memory fails to
stop enduring grief
face death alone
In 2015, when this post originally appeared, the New York Times published a chart explaining some of the ways civilians have died in the Syrian War. A little research online shows that in modern warfare it is estimated that 85-90% of all casualties are civilians (June 2014 American Journal of Public Health). War also wreaks havoc on the environment, leading to more death.
A Hard Rain
has fallen shadowed
by endless endings, ghosts both
multiplied and lost
Some estimates of civilians killed in recent and ongoing conflicts:
Syria 200, 000
Sierra Leone 70,000
These numbers have only increased since 2015.
There are not enough tears to encompass all this sorrow.
Bjorn at dVerse asked us to write poems of war. I decided to repost some of my headline haiku embroideries–I did a number of them from 2015-2017 when war was in the headlines every day. Now we’ve moved on to other things, but lest we forget, civilians and soldiers are still losing both their lives and homes every single day all over the world
and eyes refuse sight.
can be posed,
nor answers given. Light is
erased. Dust and blood.
on deaf ears
what’s going on?
for the truth?
the empty streets
Watch it and weep.
Inspired by Phil Gomm’s “Metropolis” prompt, I’ve revived Headline Haiku for a New York pandemic collage. I originally did a series of these current event newspaper artworks on methodtwomadness, the blog I do with Nina (who is on an extended break), but I haven’t done one in a long time.
It also fits my current supply situation–most everything I own is in storage, and I do not have many collage materials in my temporary apartment. But I do get the NY Times delivered, and I cut them up for what I’m working on as needed.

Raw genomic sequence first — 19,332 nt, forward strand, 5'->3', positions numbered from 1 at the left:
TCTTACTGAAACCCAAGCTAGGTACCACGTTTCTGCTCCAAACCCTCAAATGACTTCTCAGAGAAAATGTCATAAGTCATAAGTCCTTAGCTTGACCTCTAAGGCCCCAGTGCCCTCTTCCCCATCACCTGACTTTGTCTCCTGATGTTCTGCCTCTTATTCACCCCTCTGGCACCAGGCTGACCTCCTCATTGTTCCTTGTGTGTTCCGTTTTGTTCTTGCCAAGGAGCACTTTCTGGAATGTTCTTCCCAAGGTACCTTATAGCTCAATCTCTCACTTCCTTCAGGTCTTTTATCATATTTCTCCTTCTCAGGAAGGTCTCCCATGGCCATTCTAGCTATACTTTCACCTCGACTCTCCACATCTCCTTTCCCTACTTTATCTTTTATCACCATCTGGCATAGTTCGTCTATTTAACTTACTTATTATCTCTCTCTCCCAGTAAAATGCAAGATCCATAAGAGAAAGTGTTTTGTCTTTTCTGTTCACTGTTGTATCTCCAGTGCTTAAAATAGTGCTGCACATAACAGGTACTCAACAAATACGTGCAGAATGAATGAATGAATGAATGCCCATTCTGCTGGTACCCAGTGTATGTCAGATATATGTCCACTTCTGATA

I took two of the obituary pages from last Sunday’s paper and collaged it with images and headline haiku collected from the last month’s papers.
(read the story accompanying this headline here)
My city is hurting. It’s uncertain when anything will return and what form it will take.
But the lifeblood of the city is its people, and something will always grow and thrive among them.
I spent my childhood in Ohio and Maryland but I never put roots down in either place. NYC is my hometown. And aside from one apartment, I’ve always lived and worked either on, or within walking distance, of Broadway.
For the last 10 years, I’ve been able to walk to Yankee Stadium from my residences…and many’s the time I’ve started home to the accompaniment of Frank Sinatra after a game.
New York has been a city of immigrants for its entire existence. And it will continue to draw strength from its diversity as it comes back to life.
New York, New York…a metropolis in which to imagine a new world.